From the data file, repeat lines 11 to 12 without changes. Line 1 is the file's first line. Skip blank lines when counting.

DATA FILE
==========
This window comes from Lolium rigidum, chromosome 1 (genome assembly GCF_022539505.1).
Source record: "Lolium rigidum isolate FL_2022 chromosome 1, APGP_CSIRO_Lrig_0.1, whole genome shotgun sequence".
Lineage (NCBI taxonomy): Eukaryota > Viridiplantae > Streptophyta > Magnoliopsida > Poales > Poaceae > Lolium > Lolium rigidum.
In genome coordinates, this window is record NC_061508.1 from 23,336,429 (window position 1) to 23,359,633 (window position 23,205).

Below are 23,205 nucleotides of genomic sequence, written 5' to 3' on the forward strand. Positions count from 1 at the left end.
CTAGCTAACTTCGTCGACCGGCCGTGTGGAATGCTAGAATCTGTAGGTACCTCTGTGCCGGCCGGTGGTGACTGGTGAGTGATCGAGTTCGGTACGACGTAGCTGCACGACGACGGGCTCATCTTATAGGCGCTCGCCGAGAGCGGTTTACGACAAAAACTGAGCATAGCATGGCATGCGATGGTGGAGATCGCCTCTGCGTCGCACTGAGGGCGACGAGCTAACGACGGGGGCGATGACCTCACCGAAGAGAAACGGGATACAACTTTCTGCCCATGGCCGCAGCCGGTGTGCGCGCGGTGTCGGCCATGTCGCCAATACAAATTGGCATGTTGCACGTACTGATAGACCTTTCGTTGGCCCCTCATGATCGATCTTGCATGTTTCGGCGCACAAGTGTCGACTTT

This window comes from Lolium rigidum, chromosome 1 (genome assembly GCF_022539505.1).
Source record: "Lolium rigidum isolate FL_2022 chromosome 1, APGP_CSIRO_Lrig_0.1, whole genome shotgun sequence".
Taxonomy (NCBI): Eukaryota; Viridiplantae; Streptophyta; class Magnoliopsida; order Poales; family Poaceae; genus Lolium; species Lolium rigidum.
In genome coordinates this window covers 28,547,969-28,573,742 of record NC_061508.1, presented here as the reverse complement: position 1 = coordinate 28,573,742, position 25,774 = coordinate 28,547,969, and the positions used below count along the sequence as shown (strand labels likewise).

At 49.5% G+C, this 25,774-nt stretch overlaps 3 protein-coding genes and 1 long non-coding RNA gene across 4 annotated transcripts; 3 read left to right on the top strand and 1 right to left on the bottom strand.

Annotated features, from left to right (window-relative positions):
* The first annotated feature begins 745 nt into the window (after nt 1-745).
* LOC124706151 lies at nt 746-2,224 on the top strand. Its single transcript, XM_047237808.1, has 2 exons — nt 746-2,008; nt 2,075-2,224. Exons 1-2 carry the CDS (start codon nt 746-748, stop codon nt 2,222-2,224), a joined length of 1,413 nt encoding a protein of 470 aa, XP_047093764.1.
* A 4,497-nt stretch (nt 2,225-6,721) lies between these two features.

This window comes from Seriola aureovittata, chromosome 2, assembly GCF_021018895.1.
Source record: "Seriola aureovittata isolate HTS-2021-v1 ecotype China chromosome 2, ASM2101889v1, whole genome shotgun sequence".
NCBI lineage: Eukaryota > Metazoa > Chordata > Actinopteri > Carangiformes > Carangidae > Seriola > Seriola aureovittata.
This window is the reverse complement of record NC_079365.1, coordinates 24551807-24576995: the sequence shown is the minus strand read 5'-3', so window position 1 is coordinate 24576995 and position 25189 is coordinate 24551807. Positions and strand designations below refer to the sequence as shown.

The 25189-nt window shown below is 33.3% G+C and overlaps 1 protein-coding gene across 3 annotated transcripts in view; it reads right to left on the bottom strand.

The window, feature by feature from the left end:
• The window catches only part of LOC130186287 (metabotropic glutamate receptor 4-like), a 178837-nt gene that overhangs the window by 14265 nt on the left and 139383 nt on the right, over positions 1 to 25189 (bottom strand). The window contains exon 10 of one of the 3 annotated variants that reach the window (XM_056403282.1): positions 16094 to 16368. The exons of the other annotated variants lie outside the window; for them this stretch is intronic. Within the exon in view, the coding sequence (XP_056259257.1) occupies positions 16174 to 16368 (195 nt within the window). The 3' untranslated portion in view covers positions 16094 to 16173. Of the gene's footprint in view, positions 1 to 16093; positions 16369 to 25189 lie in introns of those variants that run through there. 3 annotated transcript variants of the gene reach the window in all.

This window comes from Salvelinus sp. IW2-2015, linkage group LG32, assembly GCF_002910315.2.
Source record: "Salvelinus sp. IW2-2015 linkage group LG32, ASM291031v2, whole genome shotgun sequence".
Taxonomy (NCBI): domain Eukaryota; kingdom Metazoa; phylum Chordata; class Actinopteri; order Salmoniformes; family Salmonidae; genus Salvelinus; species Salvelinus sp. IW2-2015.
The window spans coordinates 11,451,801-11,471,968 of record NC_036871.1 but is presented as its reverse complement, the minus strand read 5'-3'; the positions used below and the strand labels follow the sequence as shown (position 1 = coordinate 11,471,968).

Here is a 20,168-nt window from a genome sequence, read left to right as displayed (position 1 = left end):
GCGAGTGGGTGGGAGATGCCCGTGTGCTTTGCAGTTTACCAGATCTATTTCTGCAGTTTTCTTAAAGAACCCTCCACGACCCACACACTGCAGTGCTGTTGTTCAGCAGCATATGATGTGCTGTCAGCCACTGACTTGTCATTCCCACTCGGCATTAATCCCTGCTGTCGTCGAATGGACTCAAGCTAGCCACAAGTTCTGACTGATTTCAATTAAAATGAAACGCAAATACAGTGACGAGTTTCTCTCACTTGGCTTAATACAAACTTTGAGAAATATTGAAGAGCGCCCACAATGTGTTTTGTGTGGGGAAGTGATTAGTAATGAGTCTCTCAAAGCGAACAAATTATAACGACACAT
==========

At 49.5% G+C, this 25,774-nt stretch overlaps 3 protein-coding genes and 1 long non-coding RNA gene across 4 annotated transcripts; 3 read left to right on the top strand and 1 right to left on the bottom strand.

Annotated features, from left to right (window-relative positions):